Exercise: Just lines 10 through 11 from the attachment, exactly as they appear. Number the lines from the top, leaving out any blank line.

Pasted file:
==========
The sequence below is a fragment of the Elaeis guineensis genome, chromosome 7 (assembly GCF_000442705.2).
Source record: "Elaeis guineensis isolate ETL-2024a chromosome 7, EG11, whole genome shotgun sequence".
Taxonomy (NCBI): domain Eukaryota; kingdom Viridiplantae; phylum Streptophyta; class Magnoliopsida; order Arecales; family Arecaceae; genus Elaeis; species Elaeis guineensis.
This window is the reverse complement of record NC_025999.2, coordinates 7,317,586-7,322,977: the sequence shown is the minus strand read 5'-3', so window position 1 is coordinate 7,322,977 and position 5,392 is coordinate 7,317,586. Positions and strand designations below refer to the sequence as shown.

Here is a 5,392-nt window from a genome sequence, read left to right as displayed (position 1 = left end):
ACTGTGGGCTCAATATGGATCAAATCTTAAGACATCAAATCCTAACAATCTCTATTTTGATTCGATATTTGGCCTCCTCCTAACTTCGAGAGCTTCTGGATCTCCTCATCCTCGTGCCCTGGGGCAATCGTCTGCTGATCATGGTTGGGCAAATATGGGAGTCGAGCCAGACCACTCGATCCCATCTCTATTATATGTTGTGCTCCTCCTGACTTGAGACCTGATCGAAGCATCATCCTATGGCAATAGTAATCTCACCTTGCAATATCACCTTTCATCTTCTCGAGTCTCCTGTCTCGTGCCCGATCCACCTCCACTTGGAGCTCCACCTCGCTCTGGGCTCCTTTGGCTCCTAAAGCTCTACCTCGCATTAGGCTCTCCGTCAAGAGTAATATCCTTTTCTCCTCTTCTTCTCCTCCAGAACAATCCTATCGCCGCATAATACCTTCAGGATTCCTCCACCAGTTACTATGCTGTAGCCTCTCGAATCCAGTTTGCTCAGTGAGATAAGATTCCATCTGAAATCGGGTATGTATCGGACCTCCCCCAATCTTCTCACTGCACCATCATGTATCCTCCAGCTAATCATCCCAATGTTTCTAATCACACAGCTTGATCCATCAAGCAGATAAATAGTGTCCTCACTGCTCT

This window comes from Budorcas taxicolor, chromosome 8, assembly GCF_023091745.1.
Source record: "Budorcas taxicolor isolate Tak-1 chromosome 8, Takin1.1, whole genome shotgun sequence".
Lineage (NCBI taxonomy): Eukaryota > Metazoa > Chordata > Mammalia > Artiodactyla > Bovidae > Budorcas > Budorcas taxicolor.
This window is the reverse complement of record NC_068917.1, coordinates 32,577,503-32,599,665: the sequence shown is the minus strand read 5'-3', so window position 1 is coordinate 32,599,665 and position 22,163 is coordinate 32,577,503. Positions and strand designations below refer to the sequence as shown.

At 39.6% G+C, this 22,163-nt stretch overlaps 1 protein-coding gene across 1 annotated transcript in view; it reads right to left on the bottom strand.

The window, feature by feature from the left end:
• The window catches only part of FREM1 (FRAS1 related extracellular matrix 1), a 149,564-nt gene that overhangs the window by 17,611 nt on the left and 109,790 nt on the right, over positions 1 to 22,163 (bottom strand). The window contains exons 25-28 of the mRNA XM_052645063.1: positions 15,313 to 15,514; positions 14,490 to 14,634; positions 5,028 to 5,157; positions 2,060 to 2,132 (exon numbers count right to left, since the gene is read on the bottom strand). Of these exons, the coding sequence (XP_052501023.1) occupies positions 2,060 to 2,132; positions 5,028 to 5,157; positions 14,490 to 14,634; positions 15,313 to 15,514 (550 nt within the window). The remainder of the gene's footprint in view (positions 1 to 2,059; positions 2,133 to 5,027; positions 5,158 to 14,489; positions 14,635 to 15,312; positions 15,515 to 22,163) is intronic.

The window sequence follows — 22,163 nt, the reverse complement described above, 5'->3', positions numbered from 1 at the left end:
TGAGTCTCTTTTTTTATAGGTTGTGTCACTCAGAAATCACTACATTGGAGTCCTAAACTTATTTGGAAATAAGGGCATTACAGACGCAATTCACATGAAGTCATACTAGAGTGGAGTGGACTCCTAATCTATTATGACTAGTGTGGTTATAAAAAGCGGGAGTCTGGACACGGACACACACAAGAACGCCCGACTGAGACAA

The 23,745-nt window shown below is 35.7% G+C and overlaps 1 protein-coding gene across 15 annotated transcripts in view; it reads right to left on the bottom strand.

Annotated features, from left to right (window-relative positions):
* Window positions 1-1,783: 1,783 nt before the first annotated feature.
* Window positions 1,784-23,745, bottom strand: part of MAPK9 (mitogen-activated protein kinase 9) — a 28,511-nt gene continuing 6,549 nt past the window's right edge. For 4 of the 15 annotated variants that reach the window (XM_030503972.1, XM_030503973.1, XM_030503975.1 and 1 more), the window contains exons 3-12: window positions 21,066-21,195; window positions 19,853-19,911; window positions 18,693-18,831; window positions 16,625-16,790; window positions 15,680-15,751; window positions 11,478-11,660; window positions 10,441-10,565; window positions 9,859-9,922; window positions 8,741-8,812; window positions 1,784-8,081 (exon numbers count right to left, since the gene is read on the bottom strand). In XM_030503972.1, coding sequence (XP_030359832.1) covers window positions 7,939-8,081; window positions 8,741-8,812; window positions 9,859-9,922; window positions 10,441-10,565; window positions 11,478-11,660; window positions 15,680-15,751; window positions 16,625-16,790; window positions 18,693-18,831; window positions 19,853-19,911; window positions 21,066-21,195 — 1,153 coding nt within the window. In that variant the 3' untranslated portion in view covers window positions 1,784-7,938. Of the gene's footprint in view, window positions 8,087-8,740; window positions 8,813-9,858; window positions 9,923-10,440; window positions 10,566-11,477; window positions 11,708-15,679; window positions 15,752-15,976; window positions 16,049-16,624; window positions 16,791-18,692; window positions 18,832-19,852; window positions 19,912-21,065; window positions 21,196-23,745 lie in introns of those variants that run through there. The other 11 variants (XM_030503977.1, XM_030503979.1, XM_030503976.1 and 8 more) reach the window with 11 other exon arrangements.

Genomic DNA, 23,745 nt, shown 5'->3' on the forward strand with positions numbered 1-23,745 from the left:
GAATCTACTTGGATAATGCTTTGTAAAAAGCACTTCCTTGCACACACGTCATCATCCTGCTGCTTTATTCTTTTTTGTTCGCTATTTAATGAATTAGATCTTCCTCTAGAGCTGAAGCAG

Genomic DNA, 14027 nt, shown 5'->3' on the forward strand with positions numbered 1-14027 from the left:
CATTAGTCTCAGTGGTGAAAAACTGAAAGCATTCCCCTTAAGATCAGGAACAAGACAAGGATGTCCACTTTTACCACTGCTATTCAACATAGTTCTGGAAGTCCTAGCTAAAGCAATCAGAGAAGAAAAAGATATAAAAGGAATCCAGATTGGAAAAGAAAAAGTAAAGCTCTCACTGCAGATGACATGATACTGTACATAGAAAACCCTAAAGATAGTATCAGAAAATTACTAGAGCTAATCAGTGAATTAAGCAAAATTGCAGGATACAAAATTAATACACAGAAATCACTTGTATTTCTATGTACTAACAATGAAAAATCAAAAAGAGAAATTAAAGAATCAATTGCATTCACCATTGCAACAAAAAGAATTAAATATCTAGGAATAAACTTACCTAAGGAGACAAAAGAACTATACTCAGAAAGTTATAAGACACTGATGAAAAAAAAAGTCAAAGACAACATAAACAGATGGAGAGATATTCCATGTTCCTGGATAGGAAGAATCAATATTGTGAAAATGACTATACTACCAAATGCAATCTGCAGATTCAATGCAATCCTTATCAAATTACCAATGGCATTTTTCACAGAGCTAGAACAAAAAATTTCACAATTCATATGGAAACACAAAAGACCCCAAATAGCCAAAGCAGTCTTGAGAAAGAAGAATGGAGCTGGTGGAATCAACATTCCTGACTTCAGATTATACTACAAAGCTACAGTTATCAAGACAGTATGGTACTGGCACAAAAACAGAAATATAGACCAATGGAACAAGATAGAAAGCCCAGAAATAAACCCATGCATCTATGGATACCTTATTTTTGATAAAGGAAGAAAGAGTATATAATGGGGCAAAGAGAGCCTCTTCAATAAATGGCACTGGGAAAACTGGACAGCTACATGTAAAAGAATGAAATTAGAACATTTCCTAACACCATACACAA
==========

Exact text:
This window is the reverse complement of record NC_068917.1, coordinates 32,577,503-32,599,665: the sequence shown is the minus strand read 5'-3', so window position 1 is coordinate 32,599,665 and position 22,163 is coordinate 32,577,503. Positions and strand designations below refer to the sequence as shown.

At 39.6% G+C, this 22,163-nt stretch overlaps 1 protein-coding gene across 1 annotated transcript in view; it reads right to left on the bottom strand.